He came, he saw, he caught the tube. Christian Gross was appointed manager of Tottenham Hotspur in 1997, and, thanks to a late plane, made his way to White Hart Lane via the Piccadilly Line. Despite an occasionally impressive win, that journey remains the most memorable aspect of his spell at Spurs.

As they often do, the tabloid press laid into him with the kind of ridicule they usually reserve for England managers, and when his command of the English language proved to be almost as poor as that of Dennis Wise, the journalists got their knives out at every opportunity.

Gross travelled to Everton for his first match, hopefully on the team bus this time, and his side came away with an impressive 2-0 win. However, reality brought him back with a bump on his home debut.

Spurs were trounced 6-1 by Chelsea, and although this will always be a poor result, it’s even worse when considering the Blues were just an ordinary club in those days, not the Roman Abramovich-funded money-men that now tread the Stamford Bridge turf.

A week later, a 4-0 hammering by Coventry didn’t help his cause, and even when his side were winning, many of the faithful weren’t convinced. To make matters even worse, a few miles away at Highbury, another foreign manager was winning the double.


A series of uninspiring draws and occasional defeats was never going to be enough to win over the cynics, and the season ploughed on to an inevitable lower-table finish. A final position of 14th couldn’t disguise the fact that Tottenham were only four points from the relegation zone.

The following season began with two defeats, at Wimbledon and an embarrassing 3-0 hammering at home to Sheffield Wednesday, and an invitation for a chat in the boardroom soon followed. Then-chairman Alan Sugar pointed and said “you’re fired!”. It was dramatic stuff, and a faithful reconstruction is performed every week nowadays when ‘The Apprentice’ is on TV.

After a brief spell of caretaker management by David Pleat, the board said “you’re hired!” to George Graham, a bizarre choice, considering he once played for, and managed, Arsenal. It doesn’t take a genius to work out how much love he received from those on The Shelf.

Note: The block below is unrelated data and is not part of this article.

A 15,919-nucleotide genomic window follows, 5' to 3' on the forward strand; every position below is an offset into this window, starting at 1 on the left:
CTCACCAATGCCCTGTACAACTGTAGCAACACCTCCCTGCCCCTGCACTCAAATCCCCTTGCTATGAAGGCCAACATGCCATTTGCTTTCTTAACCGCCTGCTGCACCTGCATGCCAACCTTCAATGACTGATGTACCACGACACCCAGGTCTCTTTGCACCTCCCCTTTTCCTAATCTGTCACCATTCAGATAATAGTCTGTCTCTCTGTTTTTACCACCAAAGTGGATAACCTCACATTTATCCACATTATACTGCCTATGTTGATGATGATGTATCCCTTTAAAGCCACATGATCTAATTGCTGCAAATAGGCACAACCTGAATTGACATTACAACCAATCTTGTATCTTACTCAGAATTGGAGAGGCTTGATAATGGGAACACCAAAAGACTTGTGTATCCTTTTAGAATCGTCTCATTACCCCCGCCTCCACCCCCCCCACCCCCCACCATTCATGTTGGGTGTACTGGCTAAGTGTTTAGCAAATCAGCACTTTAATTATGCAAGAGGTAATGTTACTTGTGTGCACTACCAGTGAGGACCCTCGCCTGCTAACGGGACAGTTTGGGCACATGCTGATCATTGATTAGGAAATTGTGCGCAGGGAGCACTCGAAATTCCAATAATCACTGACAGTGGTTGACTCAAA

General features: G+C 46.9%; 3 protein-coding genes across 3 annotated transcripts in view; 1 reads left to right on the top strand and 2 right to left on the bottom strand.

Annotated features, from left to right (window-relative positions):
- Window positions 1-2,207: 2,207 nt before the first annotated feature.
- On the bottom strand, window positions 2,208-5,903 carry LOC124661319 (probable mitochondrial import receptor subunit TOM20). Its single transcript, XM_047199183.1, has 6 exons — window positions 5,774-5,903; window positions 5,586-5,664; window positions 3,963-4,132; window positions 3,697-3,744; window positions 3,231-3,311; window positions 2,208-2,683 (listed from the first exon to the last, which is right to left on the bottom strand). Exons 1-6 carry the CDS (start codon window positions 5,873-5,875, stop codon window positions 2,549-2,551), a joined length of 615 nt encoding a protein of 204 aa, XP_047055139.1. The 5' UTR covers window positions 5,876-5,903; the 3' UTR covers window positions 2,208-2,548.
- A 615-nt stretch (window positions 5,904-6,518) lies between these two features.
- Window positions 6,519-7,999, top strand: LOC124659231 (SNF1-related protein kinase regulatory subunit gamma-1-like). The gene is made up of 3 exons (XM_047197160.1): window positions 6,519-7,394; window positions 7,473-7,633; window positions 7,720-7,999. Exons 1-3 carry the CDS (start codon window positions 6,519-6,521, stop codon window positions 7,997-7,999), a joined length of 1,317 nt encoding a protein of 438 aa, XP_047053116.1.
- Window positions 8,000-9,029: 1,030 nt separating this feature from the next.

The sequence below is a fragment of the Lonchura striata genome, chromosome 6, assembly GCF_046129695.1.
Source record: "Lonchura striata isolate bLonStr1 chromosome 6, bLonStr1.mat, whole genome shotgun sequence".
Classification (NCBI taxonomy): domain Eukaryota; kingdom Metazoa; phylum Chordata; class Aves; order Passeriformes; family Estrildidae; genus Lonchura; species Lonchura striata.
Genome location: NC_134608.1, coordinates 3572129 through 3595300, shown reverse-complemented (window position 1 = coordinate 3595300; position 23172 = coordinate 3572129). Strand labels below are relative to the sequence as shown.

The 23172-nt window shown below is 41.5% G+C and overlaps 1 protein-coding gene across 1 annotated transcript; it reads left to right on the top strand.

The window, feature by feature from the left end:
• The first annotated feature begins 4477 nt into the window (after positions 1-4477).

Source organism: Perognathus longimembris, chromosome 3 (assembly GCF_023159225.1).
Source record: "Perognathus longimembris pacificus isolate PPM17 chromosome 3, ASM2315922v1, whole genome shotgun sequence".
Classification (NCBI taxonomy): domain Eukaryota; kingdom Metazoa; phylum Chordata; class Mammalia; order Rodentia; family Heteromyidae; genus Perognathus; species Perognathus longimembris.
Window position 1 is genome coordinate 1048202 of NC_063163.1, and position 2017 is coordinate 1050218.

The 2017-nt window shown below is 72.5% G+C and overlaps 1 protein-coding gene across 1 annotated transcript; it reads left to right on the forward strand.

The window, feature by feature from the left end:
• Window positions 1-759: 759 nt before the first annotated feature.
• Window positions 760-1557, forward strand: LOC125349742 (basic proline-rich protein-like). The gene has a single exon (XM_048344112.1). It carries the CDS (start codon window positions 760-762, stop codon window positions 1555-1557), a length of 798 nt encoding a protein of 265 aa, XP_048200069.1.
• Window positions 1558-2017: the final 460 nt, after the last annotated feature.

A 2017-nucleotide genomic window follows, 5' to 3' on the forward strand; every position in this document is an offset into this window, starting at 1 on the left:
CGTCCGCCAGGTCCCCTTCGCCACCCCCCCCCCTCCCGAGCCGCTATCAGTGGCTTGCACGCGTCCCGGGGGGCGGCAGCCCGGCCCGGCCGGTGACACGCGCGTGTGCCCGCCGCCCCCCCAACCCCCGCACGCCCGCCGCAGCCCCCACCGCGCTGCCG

In retrospect, there was nothing strange about appointing Christian Gross in 1997. He had an excellent record at Grasshoppers, with two league titles and a Swiss Cup to his name. And after leaving London, he managed another Swiss club, FC Basel, to great success.

After an impressive haul of trophies at St. Jakob-Park, Gross left in 2009 to try his luck in Germany’s Bundesliga. VfB Stuttgart appointed him as manager in December, and he followed the likes of Markus Babbel, Giovanni Trapattoni, Matthias Sammer and Felix Magath into the hot seat. The 55-year-old faces an uphill struggle, with the team currently languishing in the land of mid-table mediocrity.

It seems unfair that Gross’s record at White Hart Lane is overshadowed by the image given him by a hostile press. In the weeks leading up to his appointment, Spurs had lost at home to Leeds, Derby and Crystal Palace, and away to Liverpool, Southampton and Newcastle.

A squad that included such talents as Ian Walker, Darren Anderton, Les Ferdinand, David Ginola and Sol Campbell really should have been performing better. It’s a fair bet that when Gross saw the list of players at his new club, he almost certainly saw trophies on the horizon.

In the intervening years, Tottenham have tried a whole host of managers, with little or no success. The present incumbent, Harry Redknapp, appears to be galvanising the side for a big push towards the top four. He may well succeed, and, as far as I’m aware, he rarely catches the tube.